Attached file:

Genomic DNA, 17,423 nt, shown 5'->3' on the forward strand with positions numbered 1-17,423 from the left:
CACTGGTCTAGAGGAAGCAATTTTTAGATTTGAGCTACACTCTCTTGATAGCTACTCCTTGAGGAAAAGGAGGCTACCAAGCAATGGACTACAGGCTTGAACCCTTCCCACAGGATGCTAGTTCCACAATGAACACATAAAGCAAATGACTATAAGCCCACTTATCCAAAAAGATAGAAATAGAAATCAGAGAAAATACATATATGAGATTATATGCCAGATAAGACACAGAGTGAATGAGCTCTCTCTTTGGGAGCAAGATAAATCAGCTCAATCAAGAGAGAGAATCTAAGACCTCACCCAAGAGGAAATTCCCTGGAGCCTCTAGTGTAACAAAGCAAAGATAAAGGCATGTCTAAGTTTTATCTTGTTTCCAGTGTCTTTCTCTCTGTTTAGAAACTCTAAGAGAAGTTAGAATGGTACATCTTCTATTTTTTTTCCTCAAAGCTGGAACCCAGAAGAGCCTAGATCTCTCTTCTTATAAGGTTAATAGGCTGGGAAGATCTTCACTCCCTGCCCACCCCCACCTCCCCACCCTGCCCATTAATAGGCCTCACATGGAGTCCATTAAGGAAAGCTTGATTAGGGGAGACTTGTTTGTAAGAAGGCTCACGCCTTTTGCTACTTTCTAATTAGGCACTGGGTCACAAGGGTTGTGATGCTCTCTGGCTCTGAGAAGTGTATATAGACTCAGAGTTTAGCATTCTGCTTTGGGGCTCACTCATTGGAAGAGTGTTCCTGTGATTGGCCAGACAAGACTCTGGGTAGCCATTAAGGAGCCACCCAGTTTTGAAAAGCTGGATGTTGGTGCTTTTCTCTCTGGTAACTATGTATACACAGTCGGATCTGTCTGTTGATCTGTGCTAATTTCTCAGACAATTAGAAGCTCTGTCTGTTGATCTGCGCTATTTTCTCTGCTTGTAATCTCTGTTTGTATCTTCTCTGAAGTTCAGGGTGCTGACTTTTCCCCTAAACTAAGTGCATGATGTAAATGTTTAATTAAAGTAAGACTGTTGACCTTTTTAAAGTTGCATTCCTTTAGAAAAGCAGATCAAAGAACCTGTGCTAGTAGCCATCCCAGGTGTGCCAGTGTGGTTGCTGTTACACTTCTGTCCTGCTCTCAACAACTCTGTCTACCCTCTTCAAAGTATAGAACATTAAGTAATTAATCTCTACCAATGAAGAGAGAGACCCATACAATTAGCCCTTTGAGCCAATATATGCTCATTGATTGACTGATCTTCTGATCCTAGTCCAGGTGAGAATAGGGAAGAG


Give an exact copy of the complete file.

Genomic DNA, 17,423 nt, shown 5'->3' on the forward strand with positions numbered 1-17,423 from the left:
CACTGGTCTAGAGGAAGCAATTTTTAGATTTGAGCTACACTCTCTTGATAGCTACTCCTTGAGGAAAAGGAGGCTACCAAGCAATGGACTACAGGCTTGAACCCTTCCCACAGGATGCTAGTTCCACAATGAACACATAAAGCAAATGACTATAAGCCCACTTATCCAAAAAGATAGAAATAGAAATCAGAGAAAATACATATATGAGATTATATGCCAGATAAGACACAGAGTGAATGAGCTCTCTCTTTGGGAGCAAGATAAATCAGCTCAATCAAGAGAGAGAATCTAAGACCTCACCCAAGAGGAAATTCCCTGGAGCCTCTAGTGTAACAAAGCAAAGATAAAGGCATGTCTAAGTTTTATCTTGTTTCCAGTGTCTTTCTCTCTGTTTAGAAACTCTAAGAGAAGTTAGAATGGTACATCTTCTATTTTTTTTCCTCAAAGCTGGAACCCAGAAGAGCCTAGATCTCTCTTCTTATAAGGTTAATAGGCTGGGAAGATCTTCACTCCCTGCCCACCCCCACCTCCCCACCCTGCCCATTAATAGGCCTCACATGGAGTCCATTAAGGAAAGCTTGATTAGGGGAGACTTGTTTGTAAGAAGGCTCACGCCTTTTGCTACTTTCTAATTAGGCACTGGGTCACAAGGGTTGTGATGCTCTCTGGCTCTGAGAAGTGTATATAGACTCAGAGTTTAGCATTCTGCTTTGGGGCTCACTCATTGGAAGAGTGTTCCTGTGATTGGCCAGACAAGACTCTGGGTAGCCATTAAGGAGCCACCCAGTTTTGAAAAGCTGGATGTTGGTGCTTTTCTCTCTGGTAACTATGTATACACAGTCGGATCTGTCTGTTGATCTGTGCTAATTTCTCAGACAATTAGAAGCTCTGTCTGTTGATCTGCGCTATTTTCTCTGCTTGTAATCTCTGTTTGTATCTTCTCTGAAGTTCAGGGTGCTGACTTTTCCCCTAAACTAAGTGCATGATGTAAATGTTTAATTAAAGTAAGACTGTTGACCTTTTTAAAGTTGCATTCCTTTAGAAAAGCAGATCAAAGAACCTGTGCTAGTAGCCATCCCAGGTGTGCCAGTGTGGTTGCTGTTACACTTCTGTCCTGCTCTCAACAACTCTGTCTACCCTCTTCAAAGTATAGAACATTAAGTAATTAATCTCTACCAATGAAGAGAGAGACCCATACAATTAGCCCTTTGAGCCAATATATGCTCATTGATTGACTGATCTTCTGATCCTAGTCCAGGTGAGAATAGGGAAGAG